Its projects help lay the foundation for progress, innovation, and prosperity: The Austrian Science Fund (FWF) is currently supporting 4,458 researchers in 2,588 ongoing projects throughout Austria—more than ever before. In 2021, the amount of funding awarded increased by five percent to €256 million. With “Emerging Fields”, a new programme of the excellent=austria Initiative is starting in 2022 for research proposals that have the potential to trigger a paradigm shift in their field. The FWF is doubling the support for science communication to boost confidence in science.
Austria’s top-level research is on the rise. The growth trend can also be seen in the number of grants in third-party funded basic research. The amount of funding requested by researchers from the FWF increased sharply by 14 percent and exceeded the €1.2 billion-mark last year. Of this amount, the FWF was able to fund 732 research projects to the tune of €256 million. This represents an increase of five percent compared to the previous year. €104 million went to projects in the Natural Sciences and Engineering, €94 in Biology and Medical Sciences, and €57 million in the Humanities and Social Sciences. In total, the FWF is currently supporting 4,458 researchers in 2,588 ongoing projects at Austrian universities and other research institutions—more than ever before.
“Austrian top-level research continues to gain momentum, and the quality of the proposals and the demand for funding keeps increasing from year to year. Last year, 732 new projects were launched, each of which helps to strengthen the foundation for innovation, progress, and prosperity. Every euro of funding that Austria invests enhances its attractiveness as a site for research. The knowledge gained through this research contributes to building a better future for all people”, says Christof Gattringer, President of the Austrian Science Fund (FWF).
Austrian Minister of Science Martin Polaschek stressed the significance of basic research in general and underlined the importance of confidence in the sciences: “Without basic research, there would be no scientific breakthroughs. Researchers explore new horizons and provide expertise that we need to tackle the challenges of today and tomorrow. The economy and society also reap the benefits of their work. At the same time, we must make every effort to continue to increase people's confidence in science”.
Demand for third-party funding grows: Approval rates under pressure
The grant situation continues to be tight due to the greater number of applications and the outstanding quality of proposals. The surge in growth of universities and research institutions such as ISTA and ÖAW has already resulted in increased demand for third-party funding, with new institutions on the way like the Central European University or the planned Linz University of Technology. For several years, the number of applications has been growing at a significantly higher rate than the number of approvals, which leads to approval rates coming under more and more pressure and decreasing slightly in all disciplines.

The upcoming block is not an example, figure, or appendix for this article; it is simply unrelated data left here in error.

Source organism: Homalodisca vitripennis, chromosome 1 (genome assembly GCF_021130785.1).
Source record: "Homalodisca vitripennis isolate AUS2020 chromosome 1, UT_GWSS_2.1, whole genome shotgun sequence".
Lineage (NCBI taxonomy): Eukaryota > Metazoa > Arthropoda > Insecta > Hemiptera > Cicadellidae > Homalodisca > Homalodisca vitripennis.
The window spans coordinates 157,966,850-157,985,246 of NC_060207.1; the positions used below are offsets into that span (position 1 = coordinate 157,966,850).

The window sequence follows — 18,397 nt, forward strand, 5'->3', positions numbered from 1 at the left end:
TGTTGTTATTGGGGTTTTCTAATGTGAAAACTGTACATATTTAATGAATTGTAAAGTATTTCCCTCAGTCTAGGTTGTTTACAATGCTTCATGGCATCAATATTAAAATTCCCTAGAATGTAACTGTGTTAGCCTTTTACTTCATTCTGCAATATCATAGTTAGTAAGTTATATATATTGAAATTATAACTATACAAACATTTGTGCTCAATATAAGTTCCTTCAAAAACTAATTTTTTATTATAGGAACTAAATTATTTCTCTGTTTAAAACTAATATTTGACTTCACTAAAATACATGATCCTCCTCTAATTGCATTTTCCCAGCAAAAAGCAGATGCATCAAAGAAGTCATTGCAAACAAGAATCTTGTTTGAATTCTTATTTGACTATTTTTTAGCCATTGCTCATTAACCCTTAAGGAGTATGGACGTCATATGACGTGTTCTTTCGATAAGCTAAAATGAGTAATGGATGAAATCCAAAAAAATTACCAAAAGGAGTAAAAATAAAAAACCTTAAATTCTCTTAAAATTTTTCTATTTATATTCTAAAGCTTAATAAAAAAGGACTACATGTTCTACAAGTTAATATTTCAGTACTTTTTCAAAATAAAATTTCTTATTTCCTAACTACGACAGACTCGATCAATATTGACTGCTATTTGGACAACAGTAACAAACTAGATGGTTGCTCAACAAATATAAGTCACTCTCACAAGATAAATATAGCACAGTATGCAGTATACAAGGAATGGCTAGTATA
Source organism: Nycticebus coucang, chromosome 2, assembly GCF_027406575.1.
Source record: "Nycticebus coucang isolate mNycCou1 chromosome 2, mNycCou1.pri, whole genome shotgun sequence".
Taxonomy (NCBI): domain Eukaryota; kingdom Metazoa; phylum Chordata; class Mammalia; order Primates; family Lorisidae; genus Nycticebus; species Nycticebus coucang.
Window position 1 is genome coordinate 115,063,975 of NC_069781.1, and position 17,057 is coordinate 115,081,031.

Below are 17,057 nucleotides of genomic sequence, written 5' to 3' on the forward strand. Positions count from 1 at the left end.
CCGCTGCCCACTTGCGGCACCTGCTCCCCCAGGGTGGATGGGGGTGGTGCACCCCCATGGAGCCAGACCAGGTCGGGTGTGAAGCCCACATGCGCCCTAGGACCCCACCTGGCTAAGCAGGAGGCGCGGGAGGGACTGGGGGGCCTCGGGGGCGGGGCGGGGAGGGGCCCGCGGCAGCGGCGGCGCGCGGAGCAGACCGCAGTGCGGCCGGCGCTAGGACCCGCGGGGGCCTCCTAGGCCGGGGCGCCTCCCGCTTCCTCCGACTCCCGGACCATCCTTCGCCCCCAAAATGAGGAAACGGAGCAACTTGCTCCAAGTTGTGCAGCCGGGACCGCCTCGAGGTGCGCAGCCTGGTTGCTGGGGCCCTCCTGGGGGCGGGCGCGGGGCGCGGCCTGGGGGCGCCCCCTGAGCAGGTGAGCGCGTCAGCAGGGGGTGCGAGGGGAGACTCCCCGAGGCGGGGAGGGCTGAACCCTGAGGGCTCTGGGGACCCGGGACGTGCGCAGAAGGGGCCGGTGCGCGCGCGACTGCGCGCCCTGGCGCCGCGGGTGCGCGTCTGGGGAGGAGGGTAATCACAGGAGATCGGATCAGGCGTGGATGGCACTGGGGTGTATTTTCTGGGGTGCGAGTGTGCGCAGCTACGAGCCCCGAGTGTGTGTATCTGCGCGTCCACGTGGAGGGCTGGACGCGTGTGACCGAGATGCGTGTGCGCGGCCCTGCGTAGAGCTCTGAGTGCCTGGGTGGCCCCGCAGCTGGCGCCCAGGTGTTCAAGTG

Future potential: Two-thirds younger than 35 years of age
A look at the age distribution of all 2,588 ongoing FWF-funded projects reveals that more than two-thirds of researchers participating in FWF projects are younger than 35 years old. This underscores the importance of the FWF in the education and training of the next generation of outstanding researchers. The percentage of women is 47 percent.
Emergency assistance for researchers who fled Ukraine
Immediately after the war started, the FWF allocated a million euros in funding as crisis support for refugee researchers. As part of this initiative, refugee researchers can be included in ongoing research projects for up to 12 months. Thanks to the commitment of many principal investigators, roughly 25 refugees are expected to be included in research projects throughout Austria as early as in May.
New career advancement for postdocs launched successfully
In 2021, the FWF started its new ESPRIT career development programme. The aim is to provide postdocs with the best possible support during this decisive stage for many research careers. In the first two approval rounds, 34 researchers received funding, half of which were women. ESPRIT features additional career and skills development activities and measures specifically for women.
Focus on corona research: 44 projects approved
In 2020, the Austrian Science Fund (FWF) responded to the pandemic with an urgent funding procedure for corona research. Projects and studies were submitted by a total of 274 researchers, of which 44 were granted funding to the tune of roughly €15 million.
“Quantum Austria” research initiative begins
At the initiative of the Austrian Federal Ministry of Education, Science and Research (BMBWF), Austria is investing €107 million of funding from the NextGenerationEU Development and Resilience Plan in quantum research and technologies. The Austrian Research Promotion Agency (FFG) and the Austrian Science Fund (FWF) are working closely together on the allocation of funding. Since the programme was announced at the end of 2021, the FWF has sent a total of 23 proposals for review. First funding decisions will be made at the beginning of May.
International peer review with the world’s leading researchers
International quality standards also determine the FWF’s allocation of funding, with decisions being made solely based on the excellence of the proposed research. In 2021, the FWF sought approx. 5,800 international reviews from 67 countries, with most of the reviews coming from researchers in the USA, Germany, and the UK.
All funding statistics at a glance
You can find a review of 2021 and all the performance figures in this year’s FWF annual report. In addition, the new FWF Dashboard offers you access to all the key figures and statistics on the FWF’s funding programmes.